Today's Punto
Today's Punto
Army worms destroy NE onions
By Armand M. Galang

Mar 08, 2018

SAN JOSE CITY - Army worms, locally called “harabas,” have attacked at least 40 percent of 1,181 hectares of onion and garlic plantation in various villages here and the damage continues to increase, a ranking agriculture official said Tuesday.

Violeta Vargas, city agriculturist, said the cost of damage was estimated at P139, 850,172 as of March 4.

“Sobrang bilis manira. Yung nakikita mo ngayon na kulay green, bukas ay wala na,” Vargas said, adding that their monitoring showed farmers fail to contain the pests amid all efforts.

It was the first time that army worms affected onion farmers here, she said, even if the pests have destroyed crops in Bongabon and other Nueva Ecija areas in 2016.

Vargas said the local government is studying the declaration of state of calamity to use funds in helping affected farmers.

Ariel Alejo, provincial crop protection officer of the provincial agriculture office, said that aside from San Jose City, onion farms are also locatfed in Lupao, Rizal, Gen. Natividad, Laur, Bongabon, Carranglan, Llanera, Quezon, Talavera, Cuyapo, Science City of Muñoz, Sto. Domingo, Aliaga, Palayan City, Nampicuan, Pantabangan, Licab, Gapan City, Guimba, Gabaldon, Cabanatuan City and Gen. Tinio.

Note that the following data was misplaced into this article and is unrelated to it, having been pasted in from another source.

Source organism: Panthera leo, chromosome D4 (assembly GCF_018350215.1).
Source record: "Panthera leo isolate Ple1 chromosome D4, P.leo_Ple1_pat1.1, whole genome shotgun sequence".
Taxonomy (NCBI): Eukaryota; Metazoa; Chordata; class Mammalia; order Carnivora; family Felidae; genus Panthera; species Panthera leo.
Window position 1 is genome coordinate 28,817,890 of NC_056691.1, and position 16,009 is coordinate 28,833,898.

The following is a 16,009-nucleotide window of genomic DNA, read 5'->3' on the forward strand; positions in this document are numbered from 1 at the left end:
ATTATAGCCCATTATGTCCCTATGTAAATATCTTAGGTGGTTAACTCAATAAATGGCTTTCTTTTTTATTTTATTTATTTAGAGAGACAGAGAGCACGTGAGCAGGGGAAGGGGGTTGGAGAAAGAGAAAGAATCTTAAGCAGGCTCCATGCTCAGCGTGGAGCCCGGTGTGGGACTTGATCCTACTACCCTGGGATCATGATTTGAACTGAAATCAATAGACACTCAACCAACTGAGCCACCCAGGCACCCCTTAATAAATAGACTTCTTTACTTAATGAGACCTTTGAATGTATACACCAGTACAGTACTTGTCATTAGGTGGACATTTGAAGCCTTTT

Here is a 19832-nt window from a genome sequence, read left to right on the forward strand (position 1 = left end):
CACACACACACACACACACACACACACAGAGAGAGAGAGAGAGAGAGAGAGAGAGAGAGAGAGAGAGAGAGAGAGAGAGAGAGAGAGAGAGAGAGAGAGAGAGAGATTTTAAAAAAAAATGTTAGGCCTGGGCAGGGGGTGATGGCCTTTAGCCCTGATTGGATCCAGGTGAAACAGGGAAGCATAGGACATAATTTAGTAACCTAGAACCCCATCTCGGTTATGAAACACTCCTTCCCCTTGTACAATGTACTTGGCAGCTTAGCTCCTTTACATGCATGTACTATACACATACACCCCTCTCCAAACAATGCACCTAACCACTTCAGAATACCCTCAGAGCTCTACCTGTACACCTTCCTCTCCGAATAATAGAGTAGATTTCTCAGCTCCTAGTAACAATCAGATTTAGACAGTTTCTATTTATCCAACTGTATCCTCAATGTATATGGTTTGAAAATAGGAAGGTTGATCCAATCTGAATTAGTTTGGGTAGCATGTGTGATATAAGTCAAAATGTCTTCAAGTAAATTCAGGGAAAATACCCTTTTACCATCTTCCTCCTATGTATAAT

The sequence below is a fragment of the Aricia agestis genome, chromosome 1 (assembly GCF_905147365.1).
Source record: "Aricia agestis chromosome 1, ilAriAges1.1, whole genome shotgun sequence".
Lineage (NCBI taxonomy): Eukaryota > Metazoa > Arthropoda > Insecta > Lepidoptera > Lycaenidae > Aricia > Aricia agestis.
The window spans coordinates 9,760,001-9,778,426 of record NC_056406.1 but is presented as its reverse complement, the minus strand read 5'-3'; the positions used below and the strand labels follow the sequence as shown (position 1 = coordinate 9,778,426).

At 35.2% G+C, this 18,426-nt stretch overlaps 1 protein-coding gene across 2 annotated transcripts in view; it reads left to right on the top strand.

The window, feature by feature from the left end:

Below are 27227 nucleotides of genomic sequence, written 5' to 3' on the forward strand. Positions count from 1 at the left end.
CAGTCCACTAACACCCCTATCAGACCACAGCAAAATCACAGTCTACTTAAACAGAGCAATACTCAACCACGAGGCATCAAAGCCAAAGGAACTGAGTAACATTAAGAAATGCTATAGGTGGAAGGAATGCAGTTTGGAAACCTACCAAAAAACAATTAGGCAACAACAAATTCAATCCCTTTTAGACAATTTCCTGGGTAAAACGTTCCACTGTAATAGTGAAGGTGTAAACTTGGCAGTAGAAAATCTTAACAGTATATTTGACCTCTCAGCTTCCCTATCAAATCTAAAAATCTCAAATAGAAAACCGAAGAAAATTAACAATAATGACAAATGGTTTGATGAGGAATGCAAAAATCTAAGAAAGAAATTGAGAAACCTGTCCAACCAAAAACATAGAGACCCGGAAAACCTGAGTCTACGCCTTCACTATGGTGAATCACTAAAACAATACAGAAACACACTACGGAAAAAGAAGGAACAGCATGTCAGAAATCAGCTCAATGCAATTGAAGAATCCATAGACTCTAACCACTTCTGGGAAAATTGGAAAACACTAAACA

As of latest report, Alejo said, aff ected areas in the whole province total to 8,378 hectares.

Among the onion varieties in the province are yellow gannex, red creole, red shallot and spring onion, Alejo added.

Alejo said their office is now reaching out to farmers “to be able to save what can be saved,” for this season saying the loss can reach billions of pesos if the infestation remains unabated.

He said farmers were advised to refrain from over application of pesticide to onion plants, which they have been doing in attempts to kill army worms, because it would entail more problems in the future like the pest’s immunity from the chemicals.

In a dialogue between farmers ang agriculturists here Tuesday, some officials aired concern that consumers would shy away from locally harvested onions for fear of toxic chemicals due to pesticide abuse.

Farmers, Alejo said, were also advised to rest their lands for at least two months after harvest to deny army worms of host and stop propagation.

In Bongabon town, tagged as the “Onion Basket of the Philippines,” farmers lament that the only brand of pesticide, originally used for cabbage, which turned out to be effective against army worms has been raised in price from P1,400 per bottle before the army worms attack to P1,800 a bottle now.

To illustrate the damage, Alejo explained farmers now harvest only 15 red bags of bulbs from a can of seeds. A can should have produced at least 50 bags, he stressed.

“Pag hindi nila inabot yung 50 buriki (bags) per can ay lugi sila,” Alejo said.

A hectare requires eight to 10 cans of seeds at estimated consolidated costs of P25,000 per can or as much as P250,000 a hectare capital, it was learned.

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